[ANSWERED 2023] You work at a small community-based hospital as a manager in the quality assurance department. One function of your job is to analyze internal data such as medical records

You work at a small community-based hospital as a manager in the quality assurance department. One function of your job is to analyze internal data such as medical records, patient surveys

You work at a small community-based hospital as a manager in the quality assurance department. One function of your job is to analyze internal data such as medical records, patient surveys, and incident reports to track trends and help improve patient care delivery

[ANSWERED 2023] You work at a small community-based hospital as a manager in the quality assurance department. One function of your job is to analyze internal data such as medical records.

You work at a small community-based hospital as a manager in the quality assurance department. One function of your job is to analyze internal data such as medical records, patient surveys, and incident reports to track trends and help improve patient care delivery.

Your supervisor just came back from a seminar on quality benchmarking and has asked about your thoughts on analyzing secondary data from the health care industry as a way to benchmark and measure the organization’s quality performance against its peers. You have been asked to prepare a report on the use of both secondary data and internal data as way to improve quality in your organization. Complete the following:

  • Write a paper comparing and contrasting the collection of secondary data and their uses versus the analysis of current health care records and internal data such as incident reports and patient surveys.
  • Explain how health care organizations use secondary data as a comparison to internal data.
  • Assess the validity and reliability of primary and secondary data in conducting health care research.

>expert answer

Expert Answer and Explanation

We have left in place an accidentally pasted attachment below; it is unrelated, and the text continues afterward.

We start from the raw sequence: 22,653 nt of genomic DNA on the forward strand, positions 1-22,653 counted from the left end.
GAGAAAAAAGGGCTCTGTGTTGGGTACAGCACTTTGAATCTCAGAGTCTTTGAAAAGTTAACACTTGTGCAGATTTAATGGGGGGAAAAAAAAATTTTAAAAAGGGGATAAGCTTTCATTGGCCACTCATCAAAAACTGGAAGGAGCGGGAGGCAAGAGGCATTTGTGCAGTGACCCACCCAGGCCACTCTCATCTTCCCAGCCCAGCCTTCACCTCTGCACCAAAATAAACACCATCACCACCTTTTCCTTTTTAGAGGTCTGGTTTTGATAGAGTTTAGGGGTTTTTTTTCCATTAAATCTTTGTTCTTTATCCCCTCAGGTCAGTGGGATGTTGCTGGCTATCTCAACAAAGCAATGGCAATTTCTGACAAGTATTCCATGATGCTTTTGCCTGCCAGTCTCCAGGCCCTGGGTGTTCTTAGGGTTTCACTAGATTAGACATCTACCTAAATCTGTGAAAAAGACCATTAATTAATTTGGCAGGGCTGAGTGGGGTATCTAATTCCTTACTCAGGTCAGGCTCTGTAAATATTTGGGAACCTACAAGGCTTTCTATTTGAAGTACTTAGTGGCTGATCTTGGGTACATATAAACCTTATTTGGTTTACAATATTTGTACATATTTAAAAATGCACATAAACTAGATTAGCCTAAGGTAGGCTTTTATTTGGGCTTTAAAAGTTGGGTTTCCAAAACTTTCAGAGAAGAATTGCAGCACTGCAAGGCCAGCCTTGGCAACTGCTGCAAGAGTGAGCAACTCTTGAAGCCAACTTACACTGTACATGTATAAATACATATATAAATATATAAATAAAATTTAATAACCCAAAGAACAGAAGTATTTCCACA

Healthcare Information System Management

Benchmarking is one of the recent healthcare trends that is being accepted across many care continuums, where hospitals and departments analyze their competitors so as to find a ground for improvement. Similarly, hospital managers work hard to assess internal data and operations and to try to achieve improvement using these analyses.

Small community-based facility

Some experts refer to the process as internal benchmarking, as the facilities seek to improve their operations against their own set internal standards (Feibert, Andersen, & Jacobsen, 2019). In the analyses of my small community-based facility where my supervisor arrives from a seminar on quality benchmarking, there are several ideas I would help him understand about the use of secondary data to measure the performance of the organization against its peers.

Both benchmarking and internal analyses are important in organizational growth and healthcare managers should focus in the specific strengths of these strategies to efficiently integrate them in healthcare.

Contrasting Secondary Data and Uses with Internal Data and Current Healthcare Records

Benchmarking as a way to set the Quality Standards

Competitive benchmarking involves analyzing the processes of another organization and comparing its operations, goals, and standards with its own. For most small healthcare facilities, it is not easy to achieve growth without comparing their operations with larger and better-performing organizations (Buckmaster & Mouritsen, 2017).